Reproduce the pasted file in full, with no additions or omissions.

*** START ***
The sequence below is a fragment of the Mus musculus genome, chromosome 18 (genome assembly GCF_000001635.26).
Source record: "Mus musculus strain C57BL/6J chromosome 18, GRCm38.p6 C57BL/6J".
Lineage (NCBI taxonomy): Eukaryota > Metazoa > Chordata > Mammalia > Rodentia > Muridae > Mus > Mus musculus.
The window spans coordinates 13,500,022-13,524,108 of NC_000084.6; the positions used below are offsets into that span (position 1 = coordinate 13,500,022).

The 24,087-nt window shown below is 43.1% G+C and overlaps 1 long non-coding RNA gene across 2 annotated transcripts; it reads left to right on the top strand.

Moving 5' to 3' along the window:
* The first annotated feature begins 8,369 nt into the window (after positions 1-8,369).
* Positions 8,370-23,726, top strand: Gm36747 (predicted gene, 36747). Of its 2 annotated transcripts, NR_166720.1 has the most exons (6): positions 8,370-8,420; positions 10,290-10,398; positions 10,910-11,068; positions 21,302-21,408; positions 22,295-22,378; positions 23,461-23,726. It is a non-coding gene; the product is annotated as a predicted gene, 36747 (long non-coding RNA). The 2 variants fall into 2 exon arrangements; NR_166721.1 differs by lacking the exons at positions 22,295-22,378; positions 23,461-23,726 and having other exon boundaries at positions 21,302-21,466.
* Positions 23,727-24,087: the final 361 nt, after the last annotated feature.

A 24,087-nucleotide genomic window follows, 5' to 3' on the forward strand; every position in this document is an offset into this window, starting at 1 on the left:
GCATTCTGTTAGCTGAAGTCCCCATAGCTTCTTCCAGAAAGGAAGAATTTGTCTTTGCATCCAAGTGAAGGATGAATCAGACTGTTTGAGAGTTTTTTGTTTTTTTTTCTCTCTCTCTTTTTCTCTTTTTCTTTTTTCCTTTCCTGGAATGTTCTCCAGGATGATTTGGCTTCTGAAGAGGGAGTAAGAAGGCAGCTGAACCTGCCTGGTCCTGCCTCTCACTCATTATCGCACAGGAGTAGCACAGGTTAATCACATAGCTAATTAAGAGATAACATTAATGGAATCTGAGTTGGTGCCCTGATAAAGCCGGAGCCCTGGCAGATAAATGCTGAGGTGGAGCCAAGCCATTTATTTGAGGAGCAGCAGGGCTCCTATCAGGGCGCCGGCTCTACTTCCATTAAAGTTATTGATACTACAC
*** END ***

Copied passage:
The sequence below is a fragment of the Mus musculus genome, chromosome 18 (genome assembly GCF_000001635.26).
Source record: "Mus musculus strain C57BL/6J chromosome 18, GRCm38.p6 C57BL/6J".
Lineage (NCBI taxonomy): Eukaryota > Metazoa > Chordata > Mammalia > Rodentia > Muridae > Mus > Mus musculus.
The window spans coordinates 13,500,022-13,524,108 of NC_000084.6; the positions used below are offsets into that span (position 1 = coordinate 13,500,022).

The 24,087-nt window shown below is 43.1% G+C and overlaps 1 long non-coding RNA gene across 2 annotated transcripts; it reads left to right on the top strand.

Moving 5' to 3' along the window:
* The first annotated feature begins 8,369 nt into the window (after positions 1-8,369).
* Positions 8,370-23,726, top strand: Gm36747 (predicted gene, 36747). Of its 2 annotated transcripts, NR_166720.1 has the most exons (6): positions 8,370-8,420; positions 10,290-10,398; positions 10,910-11,068; positions 21,302-21,408; positions 22,295-22,378; positions 23,461-23,726. It is a non-coding gene; the product is annotated as a predicted gene, 36747 (long non-coding RNA). The 2 variants fall into 2 exon arrangements; NR_166721.1 differs by lacking the exons at positions 22,295-22,378; positions 23,461-23,726 and having other exon boundaries at positions 21,302-21,466.
* Positions 23,727-24,087: the final 361 nt, after the last annotated feature.

A 24,087-nucleotide genomic window follows, 5' to 3' on the forward strand; every position in this document is an offset into this window, starting at 1 on the left:
GCATTCTGTTAGCTGAAGTCCCCATAGCTTCTTCCAGAAAGGAAGAATTTGTCTTTGCATCCAAGTGAAGGATGAATCAGACTGTTTGAGAGTTTTTTGTTTTTTTTTCTCTCTCTCTTTTTCTCTTTTTCTTTTTTCCTTTCCTGGAATGTTCTCCAGGATGATTTGGCTTCTGAAGAGGGAGTAAGAAGGCAGCTGAACCTGCCTGGTCCTGCCTCTCACTCATTATCGCACAGGAGTAGCACAGGTTAATCACATAGCTAATTAAGAGATAACATTAATGGAATCTGAGTTGGTGCCCTGATAAAGCCGGAGCCCTGGCAGATAAATGCTGAGGTGGAGCCAAGCCATTTATTTGAGGAGCAGCAGGGCTCCTATCAGGGCGCCGGCTCTACTTCCATTAAAGTTATTGATACTACAC